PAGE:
Estimation of changes in air pollution emissions, concentrations and exposure during the COVID-19 outbreak in the UK: Report for The Air Quality Expert Group, on behalf of Defra: Analysis of air quality changes experienced in Sussex and Surrey since the COVID-19 outbreak

Nigel Jenkins, Harley Parfitt, Mark Nicholls, Paul Beckett, Kevin Wyche, Kirsty Smallbone, Doug Gregg, Megan Smith

Research output: Book/ReportCommissioned report

Abstract

The Air Quality Expert Group (AQEG) in conjunction with Defra issued a call for evidence on 7th April 2020, identifying seven areas of current scientific uncertainty related to the potential interactions between COVID-19 and UK air pollution. See: https://uk-air.defra.gov.uk/news?view=259

The initial aim of the evidence review was to support a rapid expert assessment of available data sources and analyses that had been recently completed by the academic community and the air quality consulting and management sector. The call was structured around seven questions posed by Defra: 1. What sectors or areas of socioeconomic activity do you anticipate will show a decrease in air pollution emissions, and by how much? Are there any emissions sources or sectors which might be anticipated to lead to an increase in emissions in the next three months? 2. Can you provide estimates for how emissions and ambient concentrations of NOx, NO2, PM, O3, VOC, NH3 etc. may have changed since the COVID-19 outbreak? Where possible please provide data sets to support your response. 3. What changes do you anticipate in indoor air quality as a result of the COVID19 pandemic? 4. How might public exposure to air pollution have changed as a consequence of recent restrictions on movement? 5. How might altered emissions of air pollutants over the next three months affect UK summertime air quality? 6. Based on what is already known about air pollutants as respiratory irritants or inflammatory agents, can any insights be gained into the impact of air quality on viral infection? 7. Are there any insights that can be gained from aerosol science on possible viral transmission mechanisms? By close of the call on 30th April over 50 responses had been received from a range of organisations including research groups at universities and institutes, commercial organisations, industry bodies and Local Authorities. Annex 1 shows the contributing organisations. This has provided a body of information that is particularly useful for assessing emerging issues associated with changes in emissions, concentrations and exposure to air pollution since the UK lockdown was imposed during the COVID19 pandemic. This report has been prepared by AQEG with input from a number of ad hoc members and the Defra secretariat. Question 6 was passed to the secretariat and members of the Committee on the Medical Effects of Air Pollutants (COMEAP) and their response is included in this report along with details of the contributors.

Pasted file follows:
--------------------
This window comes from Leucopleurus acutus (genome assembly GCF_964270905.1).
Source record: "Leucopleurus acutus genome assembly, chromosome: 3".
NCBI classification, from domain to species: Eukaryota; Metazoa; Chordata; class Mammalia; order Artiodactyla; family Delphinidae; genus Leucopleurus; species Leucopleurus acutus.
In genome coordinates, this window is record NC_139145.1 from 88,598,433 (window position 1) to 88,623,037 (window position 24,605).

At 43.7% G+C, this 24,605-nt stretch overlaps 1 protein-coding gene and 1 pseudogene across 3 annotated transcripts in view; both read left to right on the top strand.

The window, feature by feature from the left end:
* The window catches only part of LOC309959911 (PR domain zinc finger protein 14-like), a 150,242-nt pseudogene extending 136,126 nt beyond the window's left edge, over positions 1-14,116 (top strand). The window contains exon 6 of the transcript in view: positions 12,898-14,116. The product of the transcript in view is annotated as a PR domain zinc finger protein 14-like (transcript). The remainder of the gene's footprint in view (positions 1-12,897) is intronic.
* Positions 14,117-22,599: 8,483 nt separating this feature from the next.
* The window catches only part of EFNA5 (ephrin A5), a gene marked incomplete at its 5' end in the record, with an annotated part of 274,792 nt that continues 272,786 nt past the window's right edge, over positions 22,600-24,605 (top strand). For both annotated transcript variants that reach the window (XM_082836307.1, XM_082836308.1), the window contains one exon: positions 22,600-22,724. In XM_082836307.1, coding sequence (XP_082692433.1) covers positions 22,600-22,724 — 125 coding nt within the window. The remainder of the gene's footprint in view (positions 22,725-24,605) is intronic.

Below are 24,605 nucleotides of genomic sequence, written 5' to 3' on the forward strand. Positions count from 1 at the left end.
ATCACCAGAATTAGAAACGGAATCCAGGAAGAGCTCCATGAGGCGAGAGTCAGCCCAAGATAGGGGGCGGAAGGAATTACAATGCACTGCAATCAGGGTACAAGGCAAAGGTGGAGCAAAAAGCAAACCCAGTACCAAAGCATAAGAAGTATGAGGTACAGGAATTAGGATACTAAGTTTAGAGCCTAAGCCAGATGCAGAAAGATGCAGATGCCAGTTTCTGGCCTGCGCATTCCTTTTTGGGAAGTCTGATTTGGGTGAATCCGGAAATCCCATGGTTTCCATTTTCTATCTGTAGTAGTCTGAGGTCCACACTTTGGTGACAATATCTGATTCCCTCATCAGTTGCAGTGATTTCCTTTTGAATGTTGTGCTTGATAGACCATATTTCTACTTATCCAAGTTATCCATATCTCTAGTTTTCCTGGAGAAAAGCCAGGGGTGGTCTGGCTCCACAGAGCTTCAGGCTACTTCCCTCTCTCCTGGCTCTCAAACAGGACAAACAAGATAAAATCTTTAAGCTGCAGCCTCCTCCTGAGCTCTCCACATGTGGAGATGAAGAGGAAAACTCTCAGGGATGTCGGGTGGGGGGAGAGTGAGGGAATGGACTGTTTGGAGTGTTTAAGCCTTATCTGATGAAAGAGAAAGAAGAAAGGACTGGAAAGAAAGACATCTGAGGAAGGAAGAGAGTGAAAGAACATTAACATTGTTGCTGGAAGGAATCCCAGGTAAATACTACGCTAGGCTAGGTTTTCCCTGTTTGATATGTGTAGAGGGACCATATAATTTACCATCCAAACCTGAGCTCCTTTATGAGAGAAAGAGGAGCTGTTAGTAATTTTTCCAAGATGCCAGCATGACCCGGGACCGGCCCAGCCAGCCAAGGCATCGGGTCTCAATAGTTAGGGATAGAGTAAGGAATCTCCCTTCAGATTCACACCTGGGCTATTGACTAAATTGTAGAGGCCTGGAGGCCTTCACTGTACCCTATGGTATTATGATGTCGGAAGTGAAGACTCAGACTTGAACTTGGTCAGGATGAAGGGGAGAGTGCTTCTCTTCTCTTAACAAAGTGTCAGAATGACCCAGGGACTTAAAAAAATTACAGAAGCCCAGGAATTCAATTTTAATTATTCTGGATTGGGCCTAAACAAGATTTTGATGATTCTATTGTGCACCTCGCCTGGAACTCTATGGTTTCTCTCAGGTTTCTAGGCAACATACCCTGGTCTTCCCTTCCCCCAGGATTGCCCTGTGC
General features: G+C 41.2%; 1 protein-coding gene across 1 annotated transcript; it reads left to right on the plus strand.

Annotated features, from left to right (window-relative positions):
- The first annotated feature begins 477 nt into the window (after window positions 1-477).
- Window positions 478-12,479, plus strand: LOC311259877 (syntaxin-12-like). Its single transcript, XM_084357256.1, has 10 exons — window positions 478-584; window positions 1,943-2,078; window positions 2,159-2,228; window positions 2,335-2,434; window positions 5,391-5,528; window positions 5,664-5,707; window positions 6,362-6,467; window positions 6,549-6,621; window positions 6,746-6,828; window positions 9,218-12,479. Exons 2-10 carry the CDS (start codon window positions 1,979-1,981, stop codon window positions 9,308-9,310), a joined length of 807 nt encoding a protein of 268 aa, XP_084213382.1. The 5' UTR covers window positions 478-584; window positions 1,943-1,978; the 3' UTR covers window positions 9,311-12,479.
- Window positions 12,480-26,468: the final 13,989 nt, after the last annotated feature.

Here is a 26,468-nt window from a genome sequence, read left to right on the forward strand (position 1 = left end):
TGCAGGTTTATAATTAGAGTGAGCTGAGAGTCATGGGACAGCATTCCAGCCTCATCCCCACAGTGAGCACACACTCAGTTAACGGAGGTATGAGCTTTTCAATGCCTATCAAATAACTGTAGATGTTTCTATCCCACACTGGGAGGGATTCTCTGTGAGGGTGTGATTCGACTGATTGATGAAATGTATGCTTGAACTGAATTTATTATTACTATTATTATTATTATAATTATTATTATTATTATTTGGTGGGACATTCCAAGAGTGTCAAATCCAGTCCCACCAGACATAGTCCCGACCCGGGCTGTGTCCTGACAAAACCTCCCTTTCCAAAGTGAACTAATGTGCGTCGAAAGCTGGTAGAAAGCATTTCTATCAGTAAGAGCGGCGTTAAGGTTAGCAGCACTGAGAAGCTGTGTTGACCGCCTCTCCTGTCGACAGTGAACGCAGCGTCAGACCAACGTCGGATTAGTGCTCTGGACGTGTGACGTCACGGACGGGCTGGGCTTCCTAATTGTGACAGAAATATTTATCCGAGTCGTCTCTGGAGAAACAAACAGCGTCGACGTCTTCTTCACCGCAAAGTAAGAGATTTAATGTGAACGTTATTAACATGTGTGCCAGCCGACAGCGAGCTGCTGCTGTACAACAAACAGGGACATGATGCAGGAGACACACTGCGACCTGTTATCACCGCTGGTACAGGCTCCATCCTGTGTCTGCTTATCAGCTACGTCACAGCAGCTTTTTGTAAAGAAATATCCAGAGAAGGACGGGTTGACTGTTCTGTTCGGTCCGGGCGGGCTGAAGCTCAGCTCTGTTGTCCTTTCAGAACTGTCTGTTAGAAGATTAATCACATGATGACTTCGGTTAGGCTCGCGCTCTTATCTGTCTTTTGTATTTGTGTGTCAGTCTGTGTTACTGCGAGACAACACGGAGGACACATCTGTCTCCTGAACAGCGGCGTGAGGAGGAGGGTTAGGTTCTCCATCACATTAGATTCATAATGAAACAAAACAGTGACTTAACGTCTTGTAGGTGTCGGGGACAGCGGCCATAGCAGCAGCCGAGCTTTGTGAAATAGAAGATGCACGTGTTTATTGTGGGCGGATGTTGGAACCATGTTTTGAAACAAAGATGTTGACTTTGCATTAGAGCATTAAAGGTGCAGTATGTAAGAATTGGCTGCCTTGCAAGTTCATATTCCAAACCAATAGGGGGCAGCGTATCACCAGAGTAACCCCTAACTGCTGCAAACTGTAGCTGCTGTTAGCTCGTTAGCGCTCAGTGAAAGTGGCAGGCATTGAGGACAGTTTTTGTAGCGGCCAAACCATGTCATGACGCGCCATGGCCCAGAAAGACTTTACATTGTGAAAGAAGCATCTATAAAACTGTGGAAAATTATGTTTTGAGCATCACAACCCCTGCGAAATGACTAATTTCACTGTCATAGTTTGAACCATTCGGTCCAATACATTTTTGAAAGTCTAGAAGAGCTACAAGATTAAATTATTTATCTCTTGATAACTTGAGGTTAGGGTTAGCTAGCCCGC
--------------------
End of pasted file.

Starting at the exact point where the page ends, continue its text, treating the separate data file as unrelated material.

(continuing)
It is important to stress that this report predominantly evaluates air pollution data available up to 30th April 2020. It does not draw conclusions on air quality or emissions changes that may have arisen in the UK as a result of the government easing of lockdown restrictions in May 2020. Unusually for AQEG reports, this analysis is based predominantly on scientific and technical material that is not yet peer-reviewed, and indeed it often draws on observational data that has yet to receive final quality assurance ratification from the data providers. An expert judgement has therefore been made with regard to the weight given to different evidence sources and the associated uncertainties when drawing conclusions. In this rapidly evolving situation, it would be anticipated that a large body of peer-reviewed scientific literature will become available later in 2020, and beyond.
Original languageEnglish
Place of PublicationUK
Number of pages57
Publication statusPublished - 1 Jul 2020

Bibliographical note

Author contributions in annex. Report written by AQEG.

Keywords

  • air quality
  • COVID-19
  • pandemic

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